The new “church” in Jerusalem was founded on Holy Scripture because of the fulfillment of prophecy in the Messiah, Jesus the Christ (Isaiah 7:14, Chapter 53). Jesus’ intimate 12 saw their primary function as ministering the gospel to the Jews; they risked their lives to remain in Jerusalem where they faced daily hostility. However, after Jesus’ ascension, persecution of the Jerusalem church forced a multitude of Jesus’ followers to leave the city, just after the stoning of Stephen (Acts 8:1).
Led by God, those who left the city carried this message to other parts of the world. In so doing they fulfilled the second part of the Abrahamic Covenant. It is difficult to know if the 12 disciples at that time defined that covenant as twofold, but clearly, reading Genesis 12:2 there are two parts to God’s promise. “I will make you as great nation” [Israel] and “all peoples on earth will be blessed by you” (Gentiles, through Abraham). We must not forget that Christ was that promised seed.
Our faith is grounded in both Old and New Testaments. Peter reminds us that we (the church) are shielded by God’s power (1 Peter 1:5). We must remember that “to whom much is given, much will be required” (Luke 12:48). Amazing how the Word of God is as relevant today as it was two thousand years and more ago! Man’s nature and needs have not changed much over that period of time. The tendency is evermore towards self-centered living, personal opinions, control, creature comforts, all which center on me, myself and I.
Releasing control of our lives to God is very difficult! So when Peter writes that God’s elect have been chosen and sanctified for obedience to Jesus Christ (1 Peter 1:2), this message often meets with resistance and resentment. While we refuse to obey His principles and precepts, we are actually placing ourselves in the hand of the enemy Satan, or making ourselves vulnerable to his attacks. God’s warnings and laws are for our protection!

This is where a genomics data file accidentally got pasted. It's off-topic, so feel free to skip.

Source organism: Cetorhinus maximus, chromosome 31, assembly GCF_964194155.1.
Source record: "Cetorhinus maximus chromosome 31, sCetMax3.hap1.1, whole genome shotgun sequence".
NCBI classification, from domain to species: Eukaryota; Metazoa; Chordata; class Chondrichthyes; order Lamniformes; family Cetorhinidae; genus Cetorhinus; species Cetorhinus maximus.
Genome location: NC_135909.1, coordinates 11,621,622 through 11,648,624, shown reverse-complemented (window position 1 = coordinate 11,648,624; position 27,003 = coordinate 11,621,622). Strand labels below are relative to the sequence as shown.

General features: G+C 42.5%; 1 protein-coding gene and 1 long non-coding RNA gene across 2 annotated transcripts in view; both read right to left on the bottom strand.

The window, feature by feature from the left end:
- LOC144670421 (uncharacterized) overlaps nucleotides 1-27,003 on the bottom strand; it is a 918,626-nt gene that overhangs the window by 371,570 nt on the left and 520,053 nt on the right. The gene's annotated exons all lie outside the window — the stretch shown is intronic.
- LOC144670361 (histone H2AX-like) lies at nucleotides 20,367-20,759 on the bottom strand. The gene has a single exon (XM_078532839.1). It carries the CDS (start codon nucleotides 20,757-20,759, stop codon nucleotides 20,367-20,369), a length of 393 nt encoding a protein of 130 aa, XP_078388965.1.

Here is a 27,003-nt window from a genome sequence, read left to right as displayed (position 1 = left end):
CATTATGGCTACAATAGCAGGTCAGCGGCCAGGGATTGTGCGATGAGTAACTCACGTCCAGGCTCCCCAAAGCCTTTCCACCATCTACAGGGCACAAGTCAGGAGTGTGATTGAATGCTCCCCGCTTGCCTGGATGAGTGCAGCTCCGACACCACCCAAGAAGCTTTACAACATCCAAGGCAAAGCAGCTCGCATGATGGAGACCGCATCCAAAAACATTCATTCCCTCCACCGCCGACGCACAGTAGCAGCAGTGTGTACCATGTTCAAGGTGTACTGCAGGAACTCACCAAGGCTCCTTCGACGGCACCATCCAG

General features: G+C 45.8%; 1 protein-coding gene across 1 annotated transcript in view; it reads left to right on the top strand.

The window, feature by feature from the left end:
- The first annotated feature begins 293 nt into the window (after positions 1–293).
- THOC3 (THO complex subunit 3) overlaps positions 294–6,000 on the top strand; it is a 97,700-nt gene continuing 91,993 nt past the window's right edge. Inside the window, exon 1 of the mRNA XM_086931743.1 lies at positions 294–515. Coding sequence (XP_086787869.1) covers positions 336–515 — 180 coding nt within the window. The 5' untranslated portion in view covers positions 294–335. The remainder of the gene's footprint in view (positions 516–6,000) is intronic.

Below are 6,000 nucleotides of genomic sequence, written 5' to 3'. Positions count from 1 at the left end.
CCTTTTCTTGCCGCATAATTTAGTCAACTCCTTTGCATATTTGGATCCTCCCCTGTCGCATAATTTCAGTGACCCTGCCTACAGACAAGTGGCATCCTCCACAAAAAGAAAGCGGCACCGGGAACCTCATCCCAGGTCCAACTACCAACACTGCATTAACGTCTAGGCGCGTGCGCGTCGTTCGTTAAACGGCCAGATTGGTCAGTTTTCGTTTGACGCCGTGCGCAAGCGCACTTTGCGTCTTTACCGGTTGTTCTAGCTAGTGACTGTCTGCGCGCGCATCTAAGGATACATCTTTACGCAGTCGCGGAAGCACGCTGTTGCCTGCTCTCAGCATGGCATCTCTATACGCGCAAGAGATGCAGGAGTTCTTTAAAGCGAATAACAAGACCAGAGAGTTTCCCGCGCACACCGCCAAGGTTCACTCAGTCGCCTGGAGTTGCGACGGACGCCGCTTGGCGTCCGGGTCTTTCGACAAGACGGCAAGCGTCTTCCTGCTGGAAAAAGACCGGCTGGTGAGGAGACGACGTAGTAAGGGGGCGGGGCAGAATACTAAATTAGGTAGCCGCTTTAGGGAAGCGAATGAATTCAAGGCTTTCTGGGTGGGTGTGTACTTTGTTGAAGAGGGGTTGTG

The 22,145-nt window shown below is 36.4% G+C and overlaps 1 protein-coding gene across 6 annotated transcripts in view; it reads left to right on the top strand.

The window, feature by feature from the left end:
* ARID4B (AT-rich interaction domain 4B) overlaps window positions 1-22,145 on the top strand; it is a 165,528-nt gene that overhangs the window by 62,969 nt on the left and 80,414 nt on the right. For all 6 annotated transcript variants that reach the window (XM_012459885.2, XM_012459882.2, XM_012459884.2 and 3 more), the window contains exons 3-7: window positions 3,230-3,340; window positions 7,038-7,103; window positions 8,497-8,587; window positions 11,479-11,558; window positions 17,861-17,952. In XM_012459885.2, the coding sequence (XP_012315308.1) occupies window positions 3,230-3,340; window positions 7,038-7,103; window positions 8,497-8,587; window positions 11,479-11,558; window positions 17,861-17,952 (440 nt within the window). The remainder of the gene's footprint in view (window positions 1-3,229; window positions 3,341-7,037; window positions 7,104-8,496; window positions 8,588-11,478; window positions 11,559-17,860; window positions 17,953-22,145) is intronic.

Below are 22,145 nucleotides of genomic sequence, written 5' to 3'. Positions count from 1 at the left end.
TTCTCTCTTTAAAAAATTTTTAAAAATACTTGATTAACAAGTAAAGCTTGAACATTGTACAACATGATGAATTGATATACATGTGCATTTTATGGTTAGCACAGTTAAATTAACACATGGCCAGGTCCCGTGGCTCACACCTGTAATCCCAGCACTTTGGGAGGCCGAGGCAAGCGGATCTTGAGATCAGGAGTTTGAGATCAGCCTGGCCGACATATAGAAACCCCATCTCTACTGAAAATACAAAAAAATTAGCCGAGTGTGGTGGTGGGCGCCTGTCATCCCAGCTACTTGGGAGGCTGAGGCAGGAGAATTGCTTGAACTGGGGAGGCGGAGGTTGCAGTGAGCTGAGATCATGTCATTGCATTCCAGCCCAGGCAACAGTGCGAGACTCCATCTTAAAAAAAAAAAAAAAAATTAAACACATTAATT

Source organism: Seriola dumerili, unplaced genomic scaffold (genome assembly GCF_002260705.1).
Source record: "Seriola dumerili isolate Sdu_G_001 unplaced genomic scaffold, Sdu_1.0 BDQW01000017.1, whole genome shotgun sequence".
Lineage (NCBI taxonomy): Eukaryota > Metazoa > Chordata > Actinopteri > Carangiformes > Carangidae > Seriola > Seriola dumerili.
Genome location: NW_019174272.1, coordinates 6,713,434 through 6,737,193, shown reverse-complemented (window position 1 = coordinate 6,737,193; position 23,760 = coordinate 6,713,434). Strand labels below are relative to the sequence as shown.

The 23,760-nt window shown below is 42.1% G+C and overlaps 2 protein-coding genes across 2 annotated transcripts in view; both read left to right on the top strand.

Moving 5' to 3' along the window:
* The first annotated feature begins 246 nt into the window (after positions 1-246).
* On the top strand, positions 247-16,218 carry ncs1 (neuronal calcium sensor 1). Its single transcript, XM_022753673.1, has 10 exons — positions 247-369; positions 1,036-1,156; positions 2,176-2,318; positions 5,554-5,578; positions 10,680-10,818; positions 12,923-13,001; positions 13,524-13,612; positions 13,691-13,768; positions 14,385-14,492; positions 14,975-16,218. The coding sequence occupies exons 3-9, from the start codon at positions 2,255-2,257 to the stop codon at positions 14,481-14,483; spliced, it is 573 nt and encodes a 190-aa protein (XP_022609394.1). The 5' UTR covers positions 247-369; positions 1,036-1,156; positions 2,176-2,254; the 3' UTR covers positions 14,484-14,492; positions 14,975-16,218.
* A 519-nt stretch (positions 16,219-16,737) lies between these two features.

Peter describes God in His Holiness, as merciful and gracious, faithful to His promises, One who has provided for us now and through eternity, through redemption in Jesus Christ our Lord (1 Peter 1:18). Peter challenges us today to prepare our minds to follow Jesus as obedient children, in the way of holiness.
That might involve suffering. Paul told the Colossian church he rejoiced in suffering for the sake of the body of Christ, which is the church, because his goal was to build them up,, to present the Word of God to them in all its fulness. What glorious riches God had chosen to reveal to His children, both Jew and Gentile! As God’s instrument, Paul laboured “Struggling with all his energy which so powerfully works in me”! (Colossians 1:29).
Paul sought to live a Godly life, as an example to the Church. If the distinguishing characteristic of God’s Church is holiness, what does that look like today? When I was growing up we had a list of do’s and don’ts provided by the Church to keep us on the straight and narrow. However, today that list has largely been discarded by a “Church” that is feeling liberated , enlightened by societal norms of our day. Is this Church any more holy? Is the Church willing to suffer for righteousness sake? Is our love for God pure and selfless? Do we concern ourselves in the lives of others who need to know Jesus? Are we anxious to receive from God each day what He desires in us, of us and through us, in the way of holiness? Is Satan a regular attender in the Church of today?
“Since we have these promises, dear friends [church of the twenty-first century] let us purify ourselves from everything that contaminates body and spirit, perfecting holiness out of reverence for God”.
(2 Corinthians 7:1)